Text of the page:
Amidst reports of thousands of deaths in Libya as a result of a brutal crackdown against protesters, the United Nations (UN) Human Rights Council is meeting in a special session in Geneva, Switzerland today to discuss possible sanctions against Moammar Gaddafi’s embattled government.
Ironically, Libya is an elected member of the Council, although some members have called for its expulsion.
In brazen and continuing breach of international law, the crackdown in Libya of peaceful demonstrations is escalating alarmingly with reported mass killings, arbitrary arrests, detention and torture of protesters, said Navi Pillay, UN High Commissioner for Human Rights.
Tanks, helicopters and military aircraft have reportedly been used indiscriminately to attack the protesters. According to some sources, thousands may have been killed or injured.
She is urging the international community to step in vigorously to end the crackdown against anti-government protesters in Libya; and pleaded with the Human Rights Council to form a panel to investigate the alleged abuses by Libyan security forces.
Pillay also notified the council that Gaddafi urged his supporters to fight protesters and attack them in their lairs, which she suggested might be a possible crime against humanity.
She said any official, at any level, ordering or carrying out atrocities and attacks can be held criminally accountable.
In New York, the United Nations Security Council will also meet to discuss Libya.
Nigeria's ambassador, Charles Nduka Onianwa, said it is obvious ... that the indiscriminate use of force against peaceful protesters should be condemned.
Pakistan's ambassador, Zamir Akram, said members of the Organization of The Islamic Conference strongly condemn the excessive use of force in Libya.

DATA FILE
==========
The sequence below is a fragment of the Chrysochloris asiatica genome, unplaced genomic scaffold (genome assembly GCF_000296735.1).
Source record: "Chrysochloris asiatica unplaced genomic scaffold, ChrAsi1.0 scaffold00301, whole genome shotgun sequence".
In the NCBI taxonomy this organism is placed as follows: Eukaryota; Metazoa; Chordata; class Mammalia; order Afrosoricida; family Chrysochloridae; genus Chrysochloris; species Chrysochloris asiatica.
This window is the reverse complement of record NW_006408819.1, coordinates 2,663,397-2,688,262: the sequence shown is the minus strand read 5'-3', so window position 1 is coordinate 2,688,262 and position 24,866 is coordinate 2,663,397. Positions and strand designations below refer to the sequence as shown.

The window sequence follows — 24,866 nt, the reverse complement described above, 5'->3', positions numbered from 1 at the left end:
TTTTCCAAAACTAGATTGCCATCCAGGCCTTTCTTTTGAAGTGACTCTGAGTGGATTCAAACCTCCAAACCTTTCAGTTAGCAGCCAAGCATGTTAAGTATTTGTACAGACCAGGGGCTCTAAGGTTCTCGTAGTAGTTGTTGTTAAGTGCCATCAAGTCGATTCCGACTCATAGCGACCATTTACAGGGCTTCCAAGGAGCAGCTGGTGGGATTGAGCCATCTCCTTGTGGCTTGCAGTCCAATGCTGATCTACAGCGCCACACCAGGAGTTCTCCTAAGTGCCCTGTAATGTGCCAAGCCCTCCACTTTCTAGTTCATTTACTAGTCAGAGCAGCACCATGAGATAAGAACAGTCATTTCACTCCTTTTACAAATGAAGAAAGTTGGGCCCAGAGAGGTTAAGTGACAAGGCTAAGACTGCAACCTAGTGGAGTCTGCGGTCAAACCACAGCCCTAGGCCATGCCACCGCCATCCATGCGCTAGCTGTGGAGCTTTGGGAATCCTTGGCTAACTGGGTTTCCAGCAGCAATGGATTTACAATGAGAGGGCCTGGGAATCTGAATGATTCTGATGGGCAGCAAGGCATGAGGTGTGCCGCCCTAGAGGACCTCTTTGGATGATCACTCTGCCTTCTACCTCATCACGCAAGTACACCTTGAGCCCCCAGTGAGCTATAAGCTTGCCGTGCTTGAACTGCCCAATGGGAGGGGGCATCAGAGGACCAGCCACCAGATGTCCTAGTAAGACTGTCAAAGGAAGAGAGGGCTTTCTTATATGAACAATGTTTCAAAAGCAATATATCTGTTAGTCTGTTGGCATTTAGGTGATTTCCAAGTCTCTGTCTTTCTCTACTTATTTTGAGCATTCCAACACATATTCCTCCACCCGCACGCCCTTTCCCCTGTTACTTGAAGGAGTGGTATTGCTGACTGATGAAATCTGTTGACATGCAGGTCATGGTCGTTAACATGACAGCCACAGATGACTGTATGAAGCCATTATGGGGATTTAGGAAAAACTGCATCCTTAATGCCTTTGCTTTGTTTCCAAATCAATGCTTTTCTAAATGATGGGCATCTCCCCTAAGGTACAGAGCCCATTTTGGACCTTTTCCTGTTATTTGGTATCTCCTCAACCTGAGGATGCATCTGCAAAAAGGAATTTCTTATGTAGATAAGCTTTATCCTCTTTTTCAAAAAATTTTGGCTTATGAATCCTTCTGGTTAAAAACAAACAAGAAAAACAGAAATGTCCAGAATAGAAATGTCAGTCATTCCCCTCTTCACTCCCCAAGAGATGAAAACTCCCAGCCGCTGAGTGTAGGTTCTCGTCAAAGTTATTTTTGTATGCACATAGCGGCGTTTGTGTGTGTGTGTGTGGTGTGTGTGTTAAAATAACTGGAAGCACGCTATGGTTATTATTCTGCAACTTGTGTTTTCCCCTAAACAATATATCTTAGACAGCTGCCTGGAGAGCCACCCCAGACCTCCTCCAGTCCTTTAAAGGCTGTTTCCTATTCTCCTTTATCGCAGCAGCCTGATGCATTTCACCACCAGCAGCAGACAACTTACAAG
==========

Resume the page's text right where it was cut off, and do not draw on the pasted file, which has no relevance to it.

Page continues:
The UK and France will push for an arms embargo on Libya and a possible investigation of war crimes and other atrocities committed by Gaddafi’s troops and mercenaries.
The violence we have seen is appalling and unacceptable, said British Prime Minister David Cameron. People working for this regime... should remember that international justice has a long reach and a long memory.
The UN’s World Food Programme has warned that Libya's food supply chain is at risk of collapse since imports cannot enter the country and the sporadic violence prohibits food distribution is hampered by violence, according to Agence France Presse.
NATO ambassadors will also convene an emergence session in Brussels to evaluate the Libyan crisis. Secretary general Anders Fogh Rasmussen has said his top priorities are providing Humanitarian assistance and the evacuation of foreign nationals.
Meanwhile, fierce fighting has been reported in western Libya, which still has substantial numbers of pro-Gaddafi troops. An elite brigade led by Gaddafi’s son Khamis is believed to have exerted some measure of control around the capital Tripoli.
The eastern half of the country appears to be firmly in the hands of opposition forces.